Finishing What Einstein Started
Last September, researchers detected an exceptionally weak signal that lasted for about a tenth of a second: the gentle chirp of a gravitational wave. This feat, which confirmed a prediction made by Albert Einstein 100 years ago, is worthy of the Nobel prize.
GÖTEBORG – A long time ago in a galaxy far, far away, two enormous black holes – each with a mass roughly 30 times larger than that of the sun – collided and merged, sending out a short, powerful blast of gravitational waves. The energy from the blast spread across the universe at the speed of light, diluting its power into the immense vastness of space.
More than a billion years later, the energy from the blast reached Earth as an incredibly weak signal, lasting for about a tenth of a second. On September 14, 2015, scientists from the Laser Interferometer Gravitational-Wave Observatory (LIGO) in the United States detected the gravitational wave as gentle chirp on their instruments – providing the first confirmation of a prediction made by Albert Einstein 100 years earlier.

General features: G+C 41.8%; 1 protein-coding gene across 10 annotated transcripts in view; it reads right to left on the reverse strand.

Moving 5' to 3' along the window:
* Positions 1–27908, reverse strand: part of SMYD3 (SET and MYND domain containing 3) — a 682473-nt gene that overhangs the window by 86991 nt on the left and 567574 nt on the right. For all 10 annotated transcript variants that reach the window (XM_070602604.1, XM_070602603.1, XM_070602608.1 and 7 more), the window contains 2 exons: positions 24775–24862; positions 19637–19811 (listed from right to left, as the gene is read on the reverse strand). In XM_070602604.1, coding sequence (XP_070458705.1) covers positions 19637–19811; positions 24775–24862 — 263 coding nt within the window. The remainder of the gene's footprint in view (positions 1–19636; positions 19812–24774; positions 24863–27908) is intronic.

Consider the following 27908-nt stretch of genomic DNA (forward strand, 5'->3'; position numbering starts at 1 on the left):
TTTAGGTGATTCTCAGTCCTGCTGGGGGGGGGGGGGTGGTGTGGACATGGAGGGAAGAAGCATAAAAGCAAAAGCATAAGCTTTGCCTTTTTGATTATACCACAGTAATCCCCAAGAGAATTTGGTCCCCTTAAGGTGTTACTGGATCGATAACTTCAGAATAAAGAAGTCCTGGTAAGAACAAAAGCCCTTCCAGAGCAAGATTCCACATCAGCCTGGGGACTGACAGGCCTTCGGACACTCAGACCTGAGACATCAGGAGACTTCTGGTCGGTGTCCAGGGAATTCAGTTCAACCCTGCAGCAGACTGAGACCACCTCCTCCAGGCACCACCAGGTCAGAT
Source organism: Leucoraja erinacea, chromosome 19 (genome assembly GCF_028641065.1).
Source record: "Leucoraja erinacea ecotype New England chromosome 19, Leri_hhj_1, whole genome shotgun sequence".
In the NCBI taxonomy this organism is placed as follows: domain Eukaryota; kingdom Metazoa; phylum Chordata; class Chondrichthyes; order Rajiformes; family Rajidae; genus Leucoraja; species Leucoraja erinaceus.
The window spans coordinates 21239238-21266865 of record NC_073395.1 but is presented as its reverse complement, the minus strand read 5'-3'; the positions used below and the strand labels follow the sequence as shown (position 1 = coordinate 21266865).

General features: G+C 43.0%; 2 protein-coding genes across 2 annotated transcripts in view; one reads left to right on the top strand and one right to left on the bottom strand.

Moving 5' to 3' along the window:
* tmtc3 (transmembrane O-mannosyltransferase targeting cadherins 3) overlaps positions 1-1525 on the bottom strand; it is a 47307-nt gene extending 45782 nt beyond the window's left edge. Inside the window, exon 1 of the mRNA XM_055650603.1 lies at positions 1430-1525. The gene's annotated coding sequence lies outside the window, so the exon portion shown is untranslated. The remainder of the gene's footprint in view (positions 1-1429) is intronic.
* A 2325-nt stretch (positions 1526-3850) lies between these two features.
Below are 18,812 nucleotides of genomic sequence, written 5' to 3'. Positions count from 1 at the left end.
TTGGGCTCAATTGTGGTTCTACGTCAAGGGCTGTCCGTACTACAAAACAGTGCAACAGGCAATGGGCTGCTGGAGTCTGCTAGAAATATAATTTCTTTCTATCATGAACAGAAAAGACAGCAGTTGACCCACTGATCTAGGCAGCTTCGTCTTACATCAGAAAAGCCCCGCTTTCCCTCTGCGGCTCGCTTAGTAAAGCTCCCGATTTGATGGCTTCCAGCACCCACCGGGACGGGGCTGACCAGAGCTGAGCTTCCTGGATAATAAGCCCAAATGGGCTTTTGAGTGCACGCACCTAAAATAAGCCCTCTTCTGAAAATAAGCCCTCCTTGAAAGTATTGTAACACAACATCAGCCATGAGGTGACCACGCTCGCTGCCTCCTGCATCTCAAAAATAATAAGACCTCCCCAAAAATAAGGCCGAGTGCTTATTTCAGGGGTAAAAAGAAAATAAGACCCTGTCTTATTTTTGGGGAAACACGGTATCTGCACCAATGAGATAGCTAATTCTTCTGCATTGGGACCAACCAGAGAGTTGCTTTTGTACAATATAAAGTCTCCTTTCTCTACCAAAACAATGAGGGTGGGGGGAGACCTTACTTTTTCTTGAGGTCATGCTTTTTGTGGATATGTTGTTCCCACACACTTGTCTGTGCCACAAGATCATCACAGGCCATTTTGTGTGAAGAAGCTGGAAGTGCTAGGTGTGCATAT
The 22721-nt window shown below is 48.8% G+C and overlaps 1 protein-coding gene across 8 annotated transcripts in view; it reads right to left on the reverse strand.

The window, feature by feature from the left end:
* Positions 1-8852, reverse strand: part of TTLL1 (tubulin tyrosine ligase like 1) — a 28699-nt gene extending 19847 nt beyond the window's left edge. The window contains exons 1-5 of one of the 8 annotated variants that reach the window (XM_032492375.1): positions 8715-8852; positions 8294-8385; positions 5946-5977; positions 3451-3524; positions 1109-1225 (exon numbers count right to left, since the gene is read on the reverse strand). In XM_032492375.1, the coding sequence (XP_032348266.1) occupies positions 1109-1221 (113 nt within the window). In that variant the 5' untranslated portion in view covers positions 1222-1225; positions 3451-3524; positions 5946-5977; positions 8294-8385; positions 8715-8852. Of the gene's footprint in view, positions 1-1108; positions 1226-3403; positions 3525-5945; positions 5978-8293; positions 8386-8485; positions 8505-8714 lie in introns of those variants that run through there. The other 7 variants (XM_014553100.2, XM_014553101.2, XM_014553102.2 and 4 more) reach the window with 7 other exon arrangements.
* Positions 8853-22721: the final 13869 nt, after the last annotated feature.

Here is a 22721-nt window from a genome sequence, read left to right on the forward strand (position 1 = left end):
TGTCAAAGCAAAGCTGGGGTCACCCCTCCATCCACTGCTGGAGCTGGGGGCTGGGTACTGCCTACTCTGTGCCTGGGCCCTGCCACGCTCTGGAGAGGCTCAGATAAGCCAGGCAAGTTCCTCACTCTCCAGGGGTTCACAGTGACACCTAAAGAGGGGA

LIGO, which operates under the direction of the US National Science Foundation, uses two advanced interferometers. These high-tech wonders, located at opposite ends of the country and put into operation shortly before the successful measurement of the gravitational wave (known as GW150914), operate using the principle of light interference. They detect the strains in space/time geometry induced by gravitational waves by measuring alterations in the arm-lengths of the interferometers. In the case of GW150914, the length changed by less than one-thousandth of the size of a proton.
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